Software Development

A Hotter Pink: CSS Gets an ‘Explosion’ of New Colors

28 May 2022 5:00am, by

Just as television dramatically moved from black-and-white to color pictures in the 1950s and 1960s, so too are Cascading Style Sheets (CSS) going through a similar revolution. Everyone’s favorite stylesheet language is getting a range of new features that will allow developers and designers work with a far wider, and more nuanced, set of colors.

“Color is exploding with features in 2022. We have new color spaces, more colors, built-in color manipulation, and auto contrast functions,” noted Adam Argyle, Google’s Chrome CSS Developer advocate, in a “State of CSS” video talk prepared for Google I/O earlier this month.

Many of these features are currently only supported by the development releases of most browsers. But over time, they should be available across the board.

More Color Spaces

Perhaps most importantly, the new CSS color options are no longer dependent on the standard sRGB (standard red, green, and blue) spectrum, a color space designed by Microsoft and HP for PCs that developers relied on for the past 25 years to choose colors. Now 10 new color spaces are supported, all with a wider range of colors.

For instance, one color space, display-p3 offers 50% percent more colors, almost all of them already supported by modern laptops, TVs and smartphones.

The idea is that developers can now use more vivid colors, the kind that are already supported in Adobe Photoshop, for instance. These colors, however, will be rendered by the browser itself, directly on the page.

“You thought you were picking hot pink in your color picker. But if you change the color space you’re picking from,” you can get a much more vivid pink for your design, Argyle notes.

Different color spaces divide up their respective spectrums in different ways, offering new gradients that can be easier to work with. based on math, sRGB has a lot of “dead zones” of uninteresting, muddy colors, whereas lch() and Lab() offer fuller gradients, consisting of all the colors humans can see. Currently, the Safari browser supports both of these. Here is the syntax for the “hot pink” color in lch:

In lch, the first number, the “CIE Lightness” represents the lightness of the color (l), from black at 0 to white at 100. The second value, the chroma (c), is the amount of color, and the third value, is the hue (h). The CIE lightness here is 50% based on a perceptual, rather than mathematical, color space, with no muddy dead zones.

The CSS Media query provides a way to query the browser to see if HD colors are accepted and the CSS Support query checks to see if the browser supports the color space.

Although way to generate colors is through the adjustment of hues.

HWB() can compose a color based on its balance of hue, whiteness and blackness. “It’s an internationally humanistic way of thinking about color,” Argyle said. In the demo below, Argyle showed five swatches with the same hue, but with varying ratios of white and black.

CSS HWB example

Five swatches with the same Hue setting, but differing portions of black and white.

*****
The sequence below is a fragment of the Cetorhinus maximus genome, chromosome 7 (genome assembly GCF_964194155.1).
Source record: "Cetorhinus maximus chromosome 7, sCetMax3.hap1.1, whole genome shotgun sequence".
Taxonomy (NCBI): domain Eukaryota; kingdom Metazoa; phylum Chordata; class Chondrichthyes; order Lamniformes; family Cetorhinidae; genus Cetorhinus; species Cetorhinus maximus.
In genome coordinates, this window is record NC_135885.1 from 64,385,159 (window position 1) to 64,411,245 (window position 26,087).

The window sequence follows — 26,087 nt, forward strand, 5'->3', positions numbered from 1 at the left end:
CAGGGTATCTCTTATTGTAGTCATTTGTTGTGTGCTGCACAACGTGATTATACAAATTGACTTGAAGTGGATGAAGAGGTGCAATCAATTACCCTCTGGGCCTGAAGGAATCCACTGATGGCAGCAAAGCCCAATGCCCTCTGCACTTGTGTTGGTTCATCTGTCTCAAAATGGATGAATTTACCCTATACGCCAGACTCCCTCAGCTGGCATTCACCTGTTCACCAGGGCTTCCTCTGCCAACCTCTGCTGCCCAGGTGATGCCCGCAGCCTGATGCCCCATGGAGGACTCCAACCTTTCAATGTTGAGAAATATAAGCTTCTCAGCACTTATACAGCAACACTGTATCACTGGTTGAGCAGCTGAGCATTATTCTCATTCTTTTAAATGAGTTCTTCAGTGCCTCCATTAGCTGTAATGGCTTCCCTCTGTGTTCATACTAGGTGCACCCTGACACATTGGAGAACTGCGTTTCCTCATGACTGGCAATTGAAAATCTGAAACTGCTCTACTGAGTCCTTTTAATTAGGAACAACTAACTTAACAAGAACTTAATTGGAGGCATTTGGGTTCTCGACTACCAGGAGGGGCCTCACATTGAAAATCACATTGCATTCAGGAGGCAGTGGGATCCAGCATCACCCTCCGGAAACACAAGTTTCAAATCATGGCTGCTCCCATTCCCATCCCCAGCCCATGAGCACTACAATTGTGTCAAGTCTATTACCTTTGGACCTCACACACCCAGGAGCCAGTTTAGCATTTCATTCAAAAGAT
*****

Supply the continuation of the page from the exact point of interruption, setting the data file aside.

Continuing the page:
Auto-Generated Colors

You can also mix colors of the fly, with the new color-mix(). This bit of functional notation mixes two colors in a color space of your choice (by default in lch). You can also specify by percentage how dominant the color is in the mix. The color-contrast() element actually has the browser pick appropriate colors for a web page, based on the pre-selected thematic hues. It can even mix them to an AA contrast ratio needed to meet accessibility standards. The idea is that will “automate good contrast,” for accessibility and branding.

The Relative-Color syntax is another way the browser can help with branding and accessibility efforts. It can extract new colors from existing colors, Argyle said. This is also great for consistent branding, where all the colors must coordinate with the brand colors, Argyle pointed out. “It gives me the power to create perceptually linear palettes with very, very little code,” Argyle noted.

CSS will also be offering many new gradients, or the rules of how colors blend into one another. Today, gradient manipulation is only available for sRGB, though a set of new controls for picking gradients for other color spaces will soon be available. Different color spaces will display different interim colors moving across the gradient.

A background color, in the HSL color space, that fades from black to white, would be rendered like this:

Fonts themselves also get some more color. The new Colrv1 fonts — supported by all browsers except Firefox — allows the developer to add gradients, compositing and blending to font definitions. “This could be a huge win for icon fonts,” Argyle said.

Color changes can also be made to checkboxes and other elements of a webpage. The accent-color property allows you to tint built-in elements, which can be used to thematically cohere a webpage with a lot more nuance. “Bring your brand color to your forms with one line of CSS, and the browser will ensure that there’s proper contrast between your color and the checkboxes and the tracks,” Argyle said. Accent colors can be applied to an entire website, or to just selected elements. It can also be used to adjust a webpage to the user’s preference of light or dark modes.

For a full rundown, check the whole presentation here: